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Vultures play an important role in many ecosystems around the globe, where their scavenging habits help prevent the spread of disease from animal carcasses to wildlife, livestock and humans alike. When an anti-inflammatory drug called diclofenac hit the market in the mid-1990s, vultures began dying in huge numbers in India, with some species dwindling to less than 1 percent of previous populations. Research revealed that the drug, which was being used on livestock, is deadly to birds that feed on deceased livestock, resulting in the die-off of vultures.

“Vulture conservation is an absolute necessity,” said S. Bharathidasan, secretary of Arulagam, an Indian-based CEPF grantee working on solutions to the vultures’ decline.

India banned the veterinary use of diclofenac in 2006, but vulture populations in the country have struggled to rebound. Arulagam, with the guidance of Tamil Nadu State Forest Department and the support of eight partnering NGOs and government agencies, has been implementing a recovery plan for vultures in Tamil Nadu State, including the creation of a working plan for vulture conservation within the Nilgiri North Forest Division. A similar agenda was woven into the management plan for the Mudumalai Tiger Reserve in 2015, and Tamil Nadu State Forest Department began leaving disease-free and diclofenac-free wild animal carcasses out for the scavengers. Local governments in the Coimbatore, Erode and Nilgiri districts also helped create a vulture-safe zone of more than 100 square kilometers by declaring their villages diclofenac free.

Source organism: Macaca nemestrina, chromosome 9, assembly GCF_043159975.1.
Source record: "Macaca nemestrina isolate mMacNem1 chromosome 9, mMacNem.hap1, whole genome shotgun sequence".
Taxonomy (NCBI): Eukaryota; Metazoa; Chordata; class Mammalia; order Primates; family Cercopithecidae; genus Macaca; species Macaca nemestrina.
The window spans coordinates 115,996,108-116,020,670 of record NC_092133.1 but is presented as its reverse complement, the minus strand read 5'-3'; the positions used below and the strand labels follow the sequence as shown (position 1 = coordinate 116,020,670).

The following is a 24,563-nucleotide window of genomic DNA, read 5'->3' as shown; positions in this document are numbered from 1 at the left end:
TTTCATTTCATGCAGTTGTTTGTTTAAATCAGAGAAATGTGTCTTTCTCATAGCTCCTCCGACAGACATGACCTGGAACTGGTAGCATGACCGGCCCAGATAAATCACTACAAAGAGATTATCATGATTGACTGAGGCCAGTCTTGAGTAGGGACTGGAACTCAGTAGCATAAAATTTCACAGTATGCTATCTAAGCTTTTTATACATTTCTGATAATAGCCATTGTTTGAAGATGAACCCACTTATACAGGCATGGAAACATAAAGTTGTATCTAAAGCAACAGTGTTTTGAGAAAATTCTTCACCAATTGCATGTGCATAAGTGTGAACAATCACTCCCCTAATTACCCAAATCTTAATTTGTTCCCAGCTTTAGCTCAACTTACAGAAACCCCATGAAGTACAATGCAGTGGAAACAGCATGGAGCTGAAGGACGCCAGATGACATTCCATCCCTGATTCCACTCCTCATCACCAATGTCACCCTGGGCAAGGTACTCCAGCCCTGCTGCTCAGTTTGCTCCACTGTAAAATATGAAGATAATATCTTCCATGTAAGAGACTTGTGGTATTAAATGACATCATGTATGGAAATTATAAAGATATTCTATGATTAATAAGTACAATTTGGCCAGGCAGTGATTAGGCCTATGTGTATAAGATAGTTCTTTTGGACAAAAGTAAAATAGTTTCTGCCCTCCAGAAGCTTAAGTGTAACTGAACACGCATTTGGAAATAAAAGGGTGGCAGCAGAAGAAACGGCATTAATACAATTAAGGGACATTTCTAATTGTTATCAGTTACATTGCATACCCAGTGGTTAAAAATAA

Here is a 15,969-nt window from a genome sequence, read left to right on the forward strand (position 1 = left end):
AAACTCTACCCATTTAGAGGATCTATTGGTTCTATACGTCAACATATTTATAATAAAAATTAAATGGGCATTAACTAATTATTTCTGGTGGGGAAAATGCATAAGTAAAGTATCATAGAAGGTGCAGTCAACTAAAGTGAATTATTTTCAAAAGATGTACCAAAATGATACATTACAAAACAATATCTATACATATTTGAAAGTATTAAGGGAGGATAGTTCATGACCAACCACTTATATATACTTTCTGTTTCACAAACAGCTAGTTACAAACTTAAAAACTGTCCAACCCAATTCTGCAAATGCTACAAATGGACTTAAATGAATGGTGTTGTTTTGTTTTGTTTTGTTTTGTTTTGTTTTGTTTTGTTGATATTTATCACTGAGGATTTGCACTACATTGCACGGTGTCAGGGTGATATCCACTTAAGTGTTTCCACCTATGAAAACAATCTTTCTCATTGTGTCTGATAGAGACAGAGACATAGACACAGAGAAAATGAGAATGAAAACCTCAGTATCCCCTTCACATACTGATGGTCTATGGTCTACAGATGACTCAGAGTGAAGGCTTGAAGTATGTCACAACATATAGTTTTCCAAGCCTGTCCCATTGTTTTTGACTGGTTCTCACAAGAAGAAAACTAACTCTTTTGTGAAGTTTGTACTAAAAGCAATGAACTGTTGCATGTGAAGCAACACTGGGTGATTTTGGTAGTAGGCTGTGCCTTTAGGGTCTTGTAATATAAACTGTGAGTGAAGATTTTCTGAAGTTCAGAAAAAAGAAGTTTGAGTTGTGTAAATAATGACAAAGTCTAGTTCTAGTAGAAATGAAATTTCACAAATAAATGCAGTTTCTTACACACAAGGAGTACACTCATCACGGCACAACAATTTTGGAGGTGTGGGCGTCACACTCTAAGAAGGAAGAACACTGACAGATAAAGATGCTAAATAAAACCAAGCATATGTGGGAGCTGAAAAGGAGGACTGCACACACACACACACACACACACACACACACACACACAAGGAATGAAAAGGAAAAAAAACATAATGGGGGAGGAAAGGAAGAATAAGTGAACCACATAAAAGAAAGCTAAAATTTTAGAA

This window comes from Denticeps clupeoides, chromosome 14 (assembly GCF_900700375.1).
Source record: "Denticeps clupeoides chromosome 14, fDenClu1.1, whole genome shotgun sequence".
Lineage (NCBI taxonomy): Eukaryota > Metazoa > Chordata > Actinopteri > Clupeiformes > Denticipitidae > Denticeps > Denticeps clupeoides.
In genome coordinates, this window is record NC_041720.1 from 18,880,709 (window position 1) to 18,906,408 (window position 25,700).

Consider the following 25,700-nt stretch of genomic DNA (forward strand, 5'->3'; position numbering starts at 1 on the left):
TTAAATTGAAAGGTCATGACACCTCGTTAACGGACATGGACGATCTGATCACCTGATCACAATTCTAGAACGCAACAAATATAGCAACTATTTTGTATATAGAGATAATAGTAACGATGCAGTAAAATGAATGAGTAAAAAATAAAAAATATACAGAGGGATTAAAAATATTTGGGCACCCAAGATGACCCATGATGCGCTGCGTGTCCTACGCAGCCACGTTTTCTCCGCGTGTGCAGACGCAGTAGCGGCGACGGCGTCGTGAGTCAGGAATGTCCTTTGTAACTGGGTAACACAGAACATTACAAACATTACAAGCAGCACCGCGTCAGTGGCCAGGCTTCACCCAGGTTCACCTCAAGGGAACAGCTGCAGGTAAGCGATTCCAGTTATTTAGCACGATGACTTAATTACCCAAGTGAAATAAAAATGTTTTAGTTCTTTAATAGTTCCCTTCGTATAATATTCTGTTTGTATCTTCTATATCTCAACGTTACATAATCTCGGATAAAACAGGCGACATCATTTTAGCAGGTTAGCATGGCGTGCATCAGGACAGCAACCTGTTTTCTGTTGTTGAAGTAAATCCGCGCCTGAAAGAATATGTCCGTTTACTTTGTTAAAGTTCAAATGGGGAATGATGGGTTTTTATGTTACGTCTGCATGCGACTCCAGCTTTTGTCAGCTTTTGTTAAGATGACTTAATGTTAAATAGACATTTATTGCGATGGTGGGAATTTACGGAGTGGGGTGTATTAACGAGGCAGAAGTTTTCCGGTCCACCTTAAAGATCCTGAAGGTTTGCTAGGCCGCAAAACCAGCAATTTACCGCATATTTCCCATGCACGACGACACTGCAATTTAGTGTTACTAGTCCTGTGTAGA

Arulagam and its partners successfully advocated for the drug to be available for human use by prescription only, and encouraged retailers to only sell it in smaller, human-sized doses to prevent its use in veterinary medicine. Government drug inspectors have conducted a number of raids to discourage black marketeering.

Engaging with local communities, including youth, through activities like puppet shows and a volleyball tournament, has helped raise local awareness and appreciation for vultures. Community members have been converted into volunteers, and in 2013, one of these volunteers spotted an Asian white-backed vulture chick (Gyps bengalensis, Critically Endangered) that had fallen from its nest and notified the project team. Arulagam, community members and state forest staff worked together to rescue the chick and build it a temporary home until it was ready to return to the wild. One forest guard even contributed a day’s salary to buy food for the chick.

The project has also given vultures a media makeover, with Arulagam conducting media outreach that led to more than 160 articles and broadcasts in news outlets in multiple local languages.

There are now signs of a possible population recovery, with nest counts increasing. “Definitely there is an improvement in vulture numbers,” said S. Bharathidasan. “Hopefully they will recolonize new areas in the near future.”

Photo Credits

Olm (Proteus anguinus). © Gregor Aljancic
Participants in olm project conducted by Društvo za jamsko biologijo (in English, the Society for Cave Biology). © Gregor Aljancic
Vulture project participants and CEPF Managing Director Jack Tordoff (second from left, standing). © O. Langrand